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When it comes to the baitfish that occur in our local waters there is one key difference between South Africa and the USA, namely that there is no species our bass predate on which school on the surface like Blueback Herring and Shad do. Indeed it is very rare that bass actively herd local baitfish and push them to the surface, similar to what they do to herring and shad in the States, literally creating a feeding frenzy on the surface, but that doesn’t mean that the favourite autumn pattern of two Bassmaster Elite Series Pro’s won’t work here.
As the summer season progresses into autumn baitfish will begin to move up ultra-shallow in smaller schools or pods, and where the baitfish go the bass will follow. If you’ve ever been out on the water in autumn and experienced large disturbances occurring right up on the edge of shallows or in between grass beds, nine times out of ten it is a bass actively feeding.
But how do you trick bass into believing baitfish in the shallows are being chased? US pro Fred Roumbanis shared some interesting insight into the subject during a day on the lake session during his trip to South Africa in 2011. “Do you guys ever burn a soft plastic jerkbait on the surface and kill it, letting it flutter down and then reeling in as fast as you can?” he asked while we were on Loskop. “Not? I learnt that trick from Swindle (Bassmaster Elite Series Angler Gerald Swindle) and it works especially well when bass are eating bait on the surface. To them it looks like a baitfish that’s escaping from a predator and all of a sudden it’s been hit by something. You cast the bait out and reel it as fast as you can and then just kill it - most of the time they eat it as it’s falling.”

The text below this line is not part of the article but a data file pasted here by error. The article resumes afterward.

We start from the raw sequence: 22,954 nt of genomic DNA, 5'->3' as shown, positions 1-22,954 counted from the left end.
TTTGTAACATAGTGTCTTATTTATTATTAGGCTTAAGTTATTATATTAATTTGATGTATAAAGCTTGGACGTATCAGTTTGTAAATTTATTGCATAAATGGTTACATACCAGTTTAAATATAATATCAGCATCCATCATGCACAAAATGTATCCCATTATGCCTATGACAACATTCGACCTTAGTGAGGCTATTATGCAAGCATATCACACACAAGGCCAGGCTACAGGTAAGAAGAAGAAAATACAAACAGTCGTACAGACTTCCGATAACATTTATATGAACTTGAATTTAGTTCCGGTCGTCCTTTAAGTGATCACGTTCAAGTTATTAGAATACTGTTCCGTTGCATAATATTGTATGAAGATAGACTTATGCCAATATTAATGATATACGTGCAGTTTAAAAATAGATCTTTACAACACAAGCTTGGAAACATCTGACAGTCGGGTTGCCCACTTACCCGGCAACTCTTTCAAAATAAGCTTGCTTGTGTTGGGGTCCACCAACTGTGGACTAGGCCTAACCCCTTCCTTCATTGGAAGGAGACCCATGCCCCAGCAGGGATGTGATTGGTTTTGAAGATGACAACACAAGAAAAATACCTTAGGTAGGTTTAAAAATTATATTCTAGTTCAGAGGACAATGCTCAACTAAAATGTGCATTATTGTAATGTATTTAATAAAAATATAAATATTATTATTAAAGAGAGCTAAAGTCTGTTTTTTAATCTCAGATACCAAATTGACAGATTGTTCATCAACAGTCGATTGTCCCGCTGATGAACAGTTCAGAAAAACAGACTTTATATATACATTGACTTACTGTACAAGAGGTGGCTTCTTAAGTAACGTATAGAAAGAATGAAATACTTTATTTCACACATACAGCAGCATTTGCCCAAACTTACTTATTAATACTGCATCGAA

But lacking similar conditions in our dams it doesn’t have much application until the autumn bite fully kicks in - when bass begin pushing pods of bait up shallow onto the bank, into the back of bays or over submerged, offshore grass beds just prior to the big winter feed. You might ask why not simply throw a frog or topwater? - the major difference is that at that speed you will never be able to control any type of topwater without it rolling over or ruining the action completely, whereas a soft plastic jerkbait shimmies, darts and even jumps as you reel it at speed.
The key is to cast the bait onto the bank and then to reel it back as fast as your reel will allow while keeping the rod tip up in the 11 0’clock position (if fishing a baitcaster a 7.0:1 gear ratio is essential). Keep the bait on the surface for roughly 10ft at a time before stopping it and let it fall before continuing the retrieve.
The key to burning a soft plastic jerkbait under local conditions is to work areas such as newly flooded vegetation or areas where bass are suspended over submerged vegetation, making shallow water a relative term.
Tackle Round Up:
7’0” Medium Action slow taper rod.
To employ the technique effectively you need to make long accurate casts and a medium action rod suited to weightless applications with a slightly slower tip is required. The slower tip also allows a bass to engulf the bait if it hits the bait on the surface.
Line: 12-15lb Fluorocarbon
Fluorocarbon might not seem like the best line for the technique, but it will offer higher abrasion resistance in the heavier cover while allowing the soft plastic jerkbait to sink a foot or more quickly before continuing the retrieve.
Manufacturers of soft plastic Jerkbaits:
Zoom - Super Fluke
Strike King – KVD Perfect Plastic Caffeine Shad
Cull-em – Flounder
Damiki – Armor Shad
Berkley – Gulp Shad
El Grande – Jerk Shad
Z-Man - Streakz